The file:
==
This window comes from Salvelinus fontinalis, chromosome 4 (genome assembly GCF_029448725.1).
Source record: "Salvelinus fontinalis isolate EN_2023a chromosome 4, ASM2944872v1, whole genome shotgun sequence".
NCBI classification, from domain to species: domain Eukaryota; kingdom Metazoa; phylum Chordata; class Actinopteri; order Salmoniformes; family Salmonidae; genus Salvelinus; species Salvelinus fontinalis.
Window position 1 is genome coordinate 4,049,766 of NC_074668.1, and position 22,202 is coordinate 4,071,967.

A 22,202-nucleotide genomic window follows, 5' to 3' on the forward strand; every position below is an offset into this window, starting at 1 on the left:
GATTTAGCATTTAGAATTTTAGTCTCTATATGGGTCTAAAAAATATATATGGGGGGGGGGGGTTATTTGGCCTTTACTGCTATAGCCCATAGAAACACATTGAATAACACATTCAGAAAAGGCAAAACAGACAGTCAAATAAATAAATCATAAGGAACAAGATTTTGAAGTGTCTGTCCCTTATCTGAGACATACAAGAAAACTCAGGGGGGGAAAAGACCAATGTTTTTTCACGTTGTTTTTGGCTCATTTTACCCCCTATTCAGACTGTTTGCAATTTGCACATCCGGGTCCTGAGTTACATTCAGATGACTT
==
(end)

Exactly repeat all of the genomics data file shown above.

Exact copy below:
This window comes from Salvelinus fontinalis, chromosome 4 (genome assembly GCF_029448725.1).
Source record: "Salvelinus fontinalis isolate EN_2023a chromosome 4, ASM2944872v1, whole genome shotgun sequence".
NCBI classification, from domain to species: domain Eukaryota; kingdom Metazoa; phylum Chordata; class Actinopteri; order Salmoniformes; family Salmonidae; genus Salvelinus; species Salvelinus fontinalis.
Window position 1 is genome coordinate 4,049,766 of NC_074668.1, and position 22,202 is coordinate 4,071,967.

A 22,202-nucleotide genomic window follows, 5' to 3' on the forward strand; every position below is an offset into this window, starting at 1 on the left:
GATTTAGCATTTAGAATTTTAGTCTCTATATGGGTCTAAAAAATATATATGGGGGGGGGGGGTTATTTGGCCTTTACTGCTATAGCCCATAGAAACACATTGAATAACACATTCAGAAAAGGCAAAACAGACAGTCAAATAAATAAATCATAAGGAACAAGATTTTGAAGTGTCTGTCCCTTATCTGAGACATACAAGAAAACTCAGGGGGGGAAAAGACCAATGTTTTTTCACGTTGTTTTTGGCTCATTTTACCCCCTATTCAGACTGTTTGCAATTTGCACATCCGGGTCCTGAGTTACATTCAGATGACTT